ICI: We conceived of this exhibition, as part of the curatorial framework, to generate new content and propositions at every venue. We wanted discourse to adapt to a site and the project’s changing contexts. Similarly, this exhibition continues to grow and accumulate as it travels, when new publications are added at every museum. We wanted to continue to open up a platform for discourse by inviting the curators we work with to add materials they have found influential to their particular scene. Can you explain how you framed and expanded Publishing Against the Grain for a Cape Town context?
SC: The two publications I invited to take part in the traveling exhibition were Adjective and Pumflet. Adjective is an arts publication that bridges the divide between critical essay writing, poetry, and the visual arts in South Africa. Pumflet, on the other hand, is a site-specific, collaborative periodical that began as a conversation between architect Ilze Wolff and artist Kemang wa-Lehulere. As a collective they explore the relationship between the built environment and the social imagination.
Like many of the initial projects drawn from ICI’s international network, these publications were produced through collaborative, DIY means. They function as platforms for further research and the cross-pollination of ideas. This was something that we wanted to develop further, and became the framework for a series of supplementary panel discussions titled Alternate Voices.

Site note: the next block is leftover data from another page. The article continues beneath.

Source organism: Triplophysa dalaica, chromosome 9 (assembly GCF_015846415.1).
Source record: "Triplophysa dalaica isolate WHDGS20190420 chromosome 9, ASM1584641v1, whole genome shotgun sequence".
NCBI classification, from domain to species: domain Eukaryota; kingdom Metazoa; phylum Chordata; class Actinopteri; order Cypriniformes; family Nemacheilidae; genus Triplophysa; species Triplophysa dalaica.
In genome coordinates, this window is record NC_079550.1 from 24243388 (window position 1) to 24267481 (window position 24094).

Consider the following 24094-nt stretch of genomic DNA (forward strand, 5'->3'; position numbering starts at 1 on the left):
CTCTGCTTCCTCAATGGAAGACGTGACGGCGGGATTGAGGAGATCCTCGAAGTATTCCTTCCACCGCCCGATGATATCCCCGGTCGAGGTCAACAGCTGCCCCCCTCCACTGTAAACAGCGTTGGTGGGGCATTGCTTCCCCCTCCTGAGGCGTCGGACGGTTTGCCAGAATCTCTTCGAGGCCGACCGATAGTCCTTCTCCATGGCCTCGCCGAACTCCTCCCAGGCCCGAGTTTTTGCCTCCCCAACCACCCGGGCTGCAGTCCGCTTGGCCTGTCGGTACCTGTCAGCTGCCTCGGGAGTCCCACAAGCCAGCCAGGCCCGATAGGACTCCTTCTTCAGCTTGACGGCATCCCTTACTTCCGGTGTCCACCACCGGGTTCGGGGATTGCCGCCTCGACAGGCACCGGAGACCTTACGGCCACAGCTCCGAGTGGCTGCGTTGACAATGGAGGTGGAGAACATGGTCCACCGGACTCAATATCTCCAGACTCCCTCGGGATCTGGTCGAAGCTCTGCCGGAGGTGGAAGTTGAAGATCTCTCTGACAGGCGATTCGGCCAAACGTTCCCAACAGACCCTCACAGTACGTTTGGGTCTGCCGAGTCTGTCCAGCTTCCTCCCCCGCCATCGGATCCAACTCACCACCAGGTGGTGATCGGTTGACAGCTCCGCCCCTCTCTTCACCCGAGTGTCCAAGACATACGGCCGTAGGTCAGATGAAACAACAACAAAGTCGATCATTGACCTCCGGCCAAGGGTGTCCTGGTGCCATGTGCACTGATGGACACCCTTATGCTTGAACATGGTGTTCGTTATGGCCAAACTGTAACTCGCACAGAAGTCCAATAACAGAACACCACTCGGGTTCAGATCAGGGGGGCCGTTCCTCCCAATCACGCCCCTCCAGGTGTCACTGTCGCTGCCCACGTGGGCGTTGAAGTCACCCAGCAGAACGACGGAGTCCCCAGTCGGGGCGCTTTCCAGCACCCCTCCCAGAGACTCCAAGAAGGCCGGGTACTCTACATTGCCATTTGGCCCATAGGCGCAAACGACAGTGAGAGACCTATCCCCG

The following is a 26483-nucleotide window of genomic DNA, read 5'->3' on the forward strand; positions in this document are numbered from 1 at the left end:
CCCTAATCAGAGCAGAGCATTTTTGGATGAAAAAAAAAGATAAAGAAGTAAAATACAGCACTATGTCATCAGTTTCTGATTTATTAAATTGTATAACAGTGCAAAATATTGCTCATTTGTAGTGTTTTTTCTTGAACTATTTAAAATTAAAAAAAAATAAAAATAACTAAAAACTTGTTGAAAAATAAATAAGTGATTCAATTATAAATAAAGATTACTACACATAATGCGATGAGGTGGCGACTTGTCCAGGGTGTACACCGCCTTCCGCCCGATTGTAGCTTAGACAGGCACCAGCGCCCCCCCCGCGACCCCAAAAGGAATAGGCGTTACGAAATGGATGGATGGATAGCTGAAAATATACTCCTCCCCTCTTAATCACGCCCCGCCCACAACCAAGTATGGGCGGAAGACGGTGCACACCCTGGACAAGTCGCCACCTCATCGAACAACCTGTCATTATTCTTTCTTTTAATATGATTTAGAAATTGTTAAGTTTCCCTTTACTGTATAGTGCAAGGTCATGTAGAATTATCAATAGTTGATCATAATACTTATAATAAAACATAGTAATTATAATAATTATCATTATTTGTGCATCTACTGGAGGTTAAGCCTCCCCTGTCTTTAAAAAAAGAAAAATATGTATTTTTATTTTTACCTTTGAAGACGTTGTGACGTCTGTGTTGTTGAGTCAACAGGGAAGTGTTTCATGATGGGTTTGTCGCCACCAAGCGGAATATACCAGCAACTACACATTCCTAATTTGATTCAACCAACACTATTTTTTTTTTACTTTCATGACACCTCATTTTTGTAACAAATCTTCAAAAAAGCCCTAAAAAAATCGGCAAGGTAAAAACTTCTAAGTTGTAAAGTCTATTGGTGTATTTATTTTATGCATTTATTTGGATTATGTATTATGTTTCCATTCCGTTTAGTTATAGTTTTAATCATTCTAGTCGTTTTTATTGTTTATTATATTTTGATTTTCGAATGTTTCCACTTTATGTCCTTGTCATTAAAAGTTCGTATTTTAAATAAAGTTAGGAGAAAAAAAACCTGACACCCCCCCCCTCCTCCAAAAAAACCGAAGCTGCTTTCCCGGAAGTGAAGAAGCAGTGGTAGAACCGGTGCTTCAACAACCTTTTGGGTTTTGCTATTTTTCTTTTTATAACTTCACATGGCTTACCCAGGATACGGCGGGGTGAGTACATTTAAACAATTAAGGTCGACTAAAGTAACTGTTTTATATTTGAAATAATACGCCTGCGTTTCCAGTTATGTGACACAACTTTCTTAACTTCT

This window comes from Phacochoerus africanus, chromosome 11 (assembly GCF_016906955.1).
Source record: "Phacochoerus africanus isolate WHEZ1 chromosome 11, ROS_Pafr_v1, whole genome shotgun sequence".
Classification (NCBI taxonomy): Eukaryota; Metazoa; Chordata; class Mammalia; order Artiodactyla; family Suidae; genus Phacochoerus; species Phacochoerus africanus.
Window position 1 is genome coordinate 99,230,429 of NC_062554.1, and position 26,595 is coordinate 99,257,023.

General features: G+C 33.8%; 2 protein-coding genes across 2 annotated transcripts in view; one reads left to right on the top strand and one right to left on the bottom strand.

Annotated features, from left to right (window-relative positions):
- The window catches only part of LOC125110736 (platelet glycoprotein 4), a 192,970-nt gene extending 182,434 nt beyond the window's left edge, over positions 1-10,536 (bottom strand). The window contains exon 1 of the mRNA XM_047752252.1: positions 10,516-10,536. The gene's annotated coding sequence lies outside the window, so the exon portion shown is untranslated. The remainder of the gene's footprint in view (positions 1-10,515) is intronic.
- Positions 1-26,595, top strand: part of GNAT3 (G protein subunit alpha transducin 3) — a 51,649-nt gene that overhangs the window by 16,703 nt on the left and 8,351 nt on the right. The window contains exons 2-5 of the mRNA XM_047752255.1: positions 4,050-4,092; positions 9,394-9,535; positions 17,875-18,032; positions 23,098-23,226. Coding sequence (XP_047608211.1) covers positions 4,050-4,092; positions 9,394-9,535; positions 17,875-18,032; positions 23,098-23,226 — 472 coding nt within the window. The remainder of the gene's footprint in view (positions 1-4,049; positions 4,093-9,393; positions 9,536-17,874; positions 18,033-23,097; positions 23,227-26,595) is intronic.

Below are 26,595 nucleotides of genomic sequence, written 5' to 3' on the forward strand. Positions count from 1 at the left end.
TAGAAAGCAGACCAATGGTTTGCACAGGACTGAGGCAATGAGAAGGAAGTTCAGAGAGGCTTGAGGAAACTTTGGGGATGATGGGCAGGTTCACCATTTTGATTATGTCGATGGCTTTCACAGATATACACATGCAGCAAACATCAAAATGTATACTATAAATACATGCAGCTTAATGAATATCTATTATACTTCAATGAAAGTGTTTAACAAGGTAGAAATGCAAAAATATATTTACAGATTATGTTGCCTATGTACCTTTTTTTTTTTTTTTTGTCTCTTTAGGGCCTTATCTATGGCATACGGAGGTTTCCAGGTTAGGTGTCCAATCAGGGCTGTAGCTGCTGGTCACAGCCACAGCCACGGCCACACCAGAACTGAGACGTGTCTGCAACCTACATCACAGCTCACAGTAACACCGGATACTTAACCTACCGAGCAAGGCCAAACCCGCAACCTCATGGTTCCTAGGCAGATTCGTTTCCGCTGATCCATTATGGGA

Alternate Voices provided visitors with a first-hand account into the origins, thought processes, and concerns behind some of the publications on exhibition. It also presented a platform for these ideas to be expanded upon within the context of artistic and critical production in South Africa. For each iteration we invited one of the core publications on exhibition to speak with one or two local practitioners. Due to their relevance—and because their concerns were common to many of the publications on exhibition—the four that we approached were Our Literal Speed (United States), Pages (Iran and the Netherlands), Makzhin (Lebanon and the United States), and Exhausted Geographies (Pakistan).
The thematic focus of each panel was drawn directly from the ideas expressed in each of these publications. For the first iteration local artists Mitchell Messina (Adjective) and Emily Robertson spoke with Our Literal Speed founders Matthew Jesse Jackson and John Spelman about their own practices and the relationship between art, capital, and popular culture. For the second, Tazneem Wentzel (Burning Museum) and Ashley Walters spoke with Babak Affrassiabi (Pages) about whether or not art could rely on the archive as a historical premise. Inspired by Makhzin’s open call for their upcoming issue ‘Dictationship’, the third iteration with Palesa Motsumi (Sematsatsa Library), Nick Mulgrew (Prufrock and uHlanga), and Mirene Arsanios (Makhzin) focused on the material conditions that dictate the way we write ourselves into the world. The fourth iteration was a conversation between Shahana Rajani and Zahra Malkani (Exhausted Geographies), who spoke with Ilze Wolff (Pumflet) about the long-lasting effect of the colonial blueprint in the development of former British colonies, Karachi and Cape Town.
I hope our discussions will be useful to future audiences as it offers fresh insight into the motivations that underpin some of the projects in the exhibition. I think our conversations also provided an interesting perspective into how these projects were interpreted by Cape Town audiences, and will give some background into the two publications invited by Zeitz MOCAA — Adjective and Pumflet which I’m very excited to see grow wings and continue on the tour.